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I have two matrices side by side, like this:

\[
  \left[\begin{array}{cc}
    a & b \\
    c & d
  \end{array}\right] \qquad
  \left[\begin{array}{cc}
    e & f \\
    g & h
  \end{array}\right]
\]

The result is this:

I want to:

  1. have a caption to both matrices
  2. if possible, have it recognized as figure (so it appears on the figure list).
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Similar question: Two figures side by side –  mkota Nov 24 '12 at 4:40
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2 Answers 2

up vote 7 down vote accepted

Not entirely sure whether this satisfies all your constraints (since I'm not putting the sub-captions in the LoF):

enter image description here

\documentclass{article}
\begin{document}
\begin{figure}
  \begin{minipage}{.5\linewidth}
    \centering
    \[A=\left[\begin{array}{cc}
      a & b \\
      c & d
    \end{array}\right]\]
    Short caption for matrix~$A$
  \end{minipage}%
  \begin{minipage}{.5\linewidth}
    \centering
    \[A'=\left[\begin{array}{cc}
      e & f \\
      g & h
    \end{array}\right]\]
    Short caption for matrix~$A'$
  \end{minipage}
  \caption{A caption to the entire figure}
\end{figure}
\end{document}

The idea is to place two minipages of .5\linewidth inside a figure. Yes, the figure environment can contain anything inside of it, even mathematics, even a tabular, even an image. It merely acts as a place holder that floats around.

Within each minipage the contents can be supplied in whichever way you like. As I've done in the above example, a display equation is used, together with regular centred text below. You can modify the "short captions" to be \small or \footnotesize, if needed.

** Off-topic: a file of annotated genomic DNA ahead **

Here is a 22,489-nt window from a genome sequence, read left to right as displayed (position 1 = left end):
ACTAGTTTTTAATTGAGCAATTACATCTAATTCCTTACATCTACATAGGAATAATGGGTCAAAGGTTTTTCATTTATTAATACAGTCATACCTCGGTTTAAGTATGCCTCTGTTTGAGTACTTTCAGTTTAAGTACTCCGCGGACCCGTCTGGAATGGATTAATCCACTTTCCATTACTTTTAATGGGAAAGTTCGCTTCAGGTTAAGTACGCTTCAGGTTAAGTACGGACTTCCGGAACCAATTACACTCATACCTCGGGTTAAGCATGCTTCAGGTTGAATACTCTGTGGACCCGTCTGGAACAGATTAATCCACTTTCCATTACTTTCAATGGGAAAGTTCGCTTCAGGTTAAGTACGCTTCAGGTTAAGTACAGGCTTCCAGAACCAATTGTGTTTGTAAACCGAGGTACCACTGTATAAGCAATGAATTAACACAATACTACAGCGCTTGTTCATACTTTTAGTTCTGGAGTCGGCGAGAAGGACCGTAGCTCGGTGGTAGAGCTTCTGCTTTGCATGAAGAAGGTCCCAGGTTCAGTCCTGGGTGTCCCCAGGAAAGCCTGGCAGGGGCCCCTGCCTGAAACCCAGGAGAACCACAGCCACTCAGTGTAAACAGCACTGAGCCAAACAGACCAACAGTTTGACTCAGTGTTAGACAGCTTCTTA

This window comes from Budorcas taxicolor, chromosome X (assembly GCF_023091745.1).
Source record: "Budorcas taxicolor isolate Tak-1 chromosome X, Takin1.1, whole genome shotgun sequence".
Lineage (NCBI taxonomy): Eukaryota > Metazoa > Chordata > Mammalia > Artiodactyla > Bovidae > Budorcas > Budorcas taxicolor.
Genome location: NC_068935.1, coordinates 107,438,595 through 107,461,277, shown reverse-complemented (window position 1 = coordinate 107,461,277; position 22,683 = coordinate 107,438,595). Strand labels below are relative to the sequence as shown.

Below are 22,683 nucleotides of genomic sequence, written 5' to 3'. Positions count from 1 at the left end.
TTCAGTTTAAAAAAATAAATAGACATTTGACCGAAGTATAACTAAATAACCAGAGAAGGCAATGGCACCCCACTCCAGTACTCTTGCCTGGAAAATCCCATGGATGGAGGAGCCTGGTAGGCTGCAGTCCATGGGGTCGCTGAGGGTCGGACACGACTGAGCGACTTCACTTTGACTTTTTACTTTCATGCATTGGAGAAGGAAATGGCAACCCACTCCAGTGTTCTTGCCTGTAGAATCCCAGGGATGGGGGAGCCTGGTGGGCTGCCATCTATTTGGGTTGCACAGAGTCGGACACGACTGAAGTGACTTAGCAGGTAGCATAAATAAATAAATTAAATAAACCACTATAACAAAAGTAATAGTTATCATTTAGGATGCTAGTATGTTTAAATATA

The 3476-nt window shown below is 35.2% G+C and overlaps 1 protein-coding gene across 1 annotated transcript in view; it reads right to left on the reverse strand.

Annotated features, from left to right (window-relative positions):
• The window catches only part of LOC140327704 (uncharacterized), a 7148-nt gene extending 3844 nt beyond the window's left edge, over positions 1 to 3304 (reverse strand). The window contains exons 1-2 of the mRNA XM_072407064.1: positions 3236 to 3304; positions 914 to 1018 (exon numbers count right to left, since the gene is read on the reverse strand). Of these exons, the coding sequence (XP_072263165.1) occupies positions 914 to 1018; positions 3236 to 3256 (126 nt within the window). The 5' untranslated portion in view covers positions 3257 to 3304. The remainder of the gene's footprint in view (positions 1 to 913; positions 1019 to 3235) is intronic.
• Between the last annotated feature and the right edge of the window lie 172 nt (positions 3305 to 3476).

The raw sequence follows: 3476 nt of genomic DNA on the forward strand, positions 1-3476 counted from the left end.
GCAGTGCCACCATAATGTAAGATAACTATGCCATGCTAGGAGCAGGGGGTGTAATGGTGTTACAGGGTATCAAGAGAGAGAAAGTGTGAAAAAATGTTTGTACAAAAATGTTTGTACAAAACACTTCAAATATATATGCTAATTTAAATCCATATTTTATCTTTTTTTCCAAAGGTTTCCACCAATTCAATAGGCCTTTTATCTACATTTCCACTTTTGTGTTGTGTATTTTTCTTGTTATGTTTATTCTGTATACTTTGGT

If the requirement is to have the "short captions" form part of the LoF, some more work is required.

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In the following MWE you will find a solution for your problem using package subfig:

%http://tex.stackexchange.com/questions/84021/caption-on-side-by-side-matrices
\documentclass{article}

\usepackage{subfig}
\usepackage{amsmath}
\usepackage{array}

\begin{document}

\listoffigures

\section{My Work}

\begin{figure}[htb]
  \centering
  \subfloat[Image A][The Image A%
    \label{subfig:imageA}]{%
    \begin{math}
    \left[\begin{array}{cc}
    a & b \\
    c & d
    \end{array}\right]
    \end{math}
    }% 
   \qquad   % Distance Image A and B 
  \subfloat[Image B][The Image B%
    \label{subfig:ImageB}]{% 
    \begin{math}
    \left[\begin{array}{cc}
    e & f \\
    g & h
    \end{array}\right]
    \end{math}
  } 
  \caption{Image with two subfigures}
  \label{fig:ImageAB}
\end{figure} 

In figure~\ref{fig:ImageAB} you see two subfigure~\ref{subfig:imageA} and \ref{subfig:ImageB}.

\end{document}

With \subfloat you define a sub figure, \qquad is the distance between the two sub figures. You can reference the complete figure or both of the sub figures (see last sentence in MWE). A list of figures shows your figure as wanted.

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